New York-traded crude will probably extend a drop after a ‘Shooting Star’ chart pattern Wednesday signalled the end of a seven-week rally.
The ‘Shooting Star’ is formed when prices rise and then fall back during the same day, ending near the same level as they started.
West Texas Intermediate oil for June delivery opened at $US60.72 a barrel and rose as high as $US62.58 before closing at $US60.93 on the New York Mercantile Exchange Wednesday. The session low was $US60.54. Futures fell $US1.99, or 3.3 per cent, to end Thursday’s session at $US58.94.
“WTI was the only market that hadn’t reached its seasonal objective, which was $US61.88,” Brian LaRose, technical strategist for broker United-ICAP in Jersey City, New Jersey, said by phone. “The bulls made an attempt to get through this level but they met with a swift failure.”
“To signal the end of this advance and confirm Wednesday’s candlestick as a peaking pattern, bears need more than a down day,” LaRose said. They need prices to fall below $US57.73, he said.
The $US57.73 a barrel coincides with a 23.6 per cent retreat of the rally from an intraday low of $US42.03 on March 18 to $US62.58 on Wednesday, referred to by technical analysts as a Fibonacci retracement.
Stronger-than-expected demand growth and a slowdown in US crude supply have boosted oil prices by 50 per cent from a six-year low hit in January.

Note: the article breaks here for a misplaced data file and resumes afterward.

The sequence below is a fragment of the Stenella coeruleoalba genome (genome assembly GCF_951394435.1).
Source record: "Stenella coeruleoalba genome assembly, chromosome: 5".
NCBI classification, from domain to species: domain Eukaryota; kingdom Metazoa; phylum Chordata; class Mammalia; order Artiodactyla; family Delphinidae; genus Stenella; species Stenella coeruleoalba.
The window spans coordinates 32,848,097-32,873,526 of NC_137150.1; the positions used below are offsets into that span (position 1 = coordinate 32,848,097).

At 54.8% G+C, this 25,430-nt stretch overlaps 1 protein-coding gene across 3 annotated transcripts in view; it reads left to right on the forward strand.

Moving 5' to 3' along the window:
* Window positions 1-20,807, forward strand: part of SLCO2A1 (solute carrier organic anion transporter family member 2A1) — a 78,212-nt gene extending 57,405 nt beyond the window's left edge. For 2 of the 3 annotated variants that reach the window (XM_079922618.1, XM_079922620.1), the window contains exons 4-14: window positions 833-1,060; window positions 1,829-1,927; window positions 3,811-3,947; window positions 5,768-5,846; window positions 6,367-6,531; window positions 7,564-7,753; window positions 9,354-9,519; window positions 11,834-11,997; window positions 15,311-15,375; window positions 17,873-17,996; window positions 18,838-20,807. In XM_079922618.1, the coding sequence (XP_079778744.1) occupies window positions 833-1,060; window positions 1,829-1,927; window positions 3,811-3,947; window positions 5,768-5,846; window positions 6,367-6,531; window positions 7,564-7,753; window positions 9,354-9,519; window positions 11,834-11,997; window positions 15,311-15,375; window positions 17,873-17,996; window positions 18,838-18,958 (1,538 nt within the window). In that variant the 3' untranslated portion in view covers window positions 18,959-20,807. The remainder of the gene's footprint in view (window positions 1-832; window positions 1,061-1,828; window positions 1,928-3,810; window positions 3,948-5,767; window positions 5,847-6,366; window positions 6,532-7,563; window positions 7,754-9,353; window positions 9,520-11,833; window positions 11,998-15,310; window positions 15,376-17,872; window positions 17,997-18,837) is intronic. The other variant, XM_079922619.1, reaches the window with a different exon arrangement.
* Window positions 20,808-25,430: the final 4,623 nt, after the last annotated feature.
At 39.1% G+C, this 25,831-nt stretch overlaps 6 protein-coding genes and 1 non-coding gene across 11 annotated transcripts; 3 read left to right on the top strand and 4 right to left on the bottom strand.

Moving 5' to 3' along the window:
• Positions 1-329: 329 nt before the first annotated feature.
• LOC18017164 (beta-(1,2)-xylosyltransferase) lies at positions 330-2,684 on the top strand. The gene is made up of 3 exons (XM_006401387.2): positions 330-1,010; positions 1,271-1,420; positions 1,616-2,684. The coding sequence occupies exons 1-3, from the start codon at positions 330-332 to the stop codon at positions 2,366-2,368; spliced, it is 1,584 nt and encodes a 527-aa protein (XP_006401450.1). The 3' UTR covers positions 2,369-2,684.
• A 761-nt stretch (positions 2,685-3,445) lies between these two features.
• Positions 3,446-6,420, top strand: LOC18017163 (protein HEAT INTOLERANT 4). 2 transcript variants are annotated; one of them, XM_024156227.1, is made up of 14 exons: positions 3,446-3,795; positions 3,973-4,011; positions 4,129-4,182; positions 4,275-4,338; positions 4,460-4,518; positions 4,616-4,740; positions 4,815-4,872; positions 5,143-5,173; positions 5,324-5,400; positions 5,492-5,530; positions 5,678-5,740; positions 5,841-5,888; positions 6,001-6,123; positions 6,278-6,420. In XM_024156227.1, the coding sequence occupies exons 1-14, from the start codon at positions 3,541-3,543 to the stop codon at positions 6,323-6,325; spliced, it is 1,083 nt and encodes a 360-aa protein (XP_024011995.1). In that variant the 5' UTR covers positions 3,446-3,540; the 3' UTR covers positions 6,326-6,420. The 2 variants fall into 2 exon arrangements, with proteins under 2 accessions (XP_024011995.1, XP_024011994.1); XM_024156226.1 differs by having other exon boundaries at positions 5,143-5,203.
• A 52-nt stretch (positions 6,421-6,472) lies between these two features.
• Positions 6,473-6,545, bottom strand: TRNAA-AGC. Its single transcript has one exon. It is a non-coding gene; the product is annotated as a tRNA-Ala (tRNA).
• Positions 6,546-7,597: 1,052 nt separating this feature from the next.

Physical markets, however, are showing weakness, crude traders said, pointing to tens of millions of West African, Azeri and North Sea barrels struggling to find buyers.
US crude inventories fell almost 4 million barrels last week, their first weekly decline since January, government data showed on Wednesday. But crude stockpiles still stood at a discouragingly-high 487 million barrels. While weekly demand for gasoline was higher, stocks of the fuel also rose despite the approach of the peak US driving season.
“There is some disappointment out there that the fundamentals for gasoline and oil products aren’t improving as quickly as some people would like, to provide support for the broader rally in crude that we’ve been seeing,” said Carl Larry, director of business Development for oil and gas at Frost & Sullivan.
The world’s biggest crude exporters, grouping in Vienna next month for a meeting of the Organisation of the Petroleum Exporting Countries, are unlikely to cut output, a delegate said.
Extracted in full from Financial Review.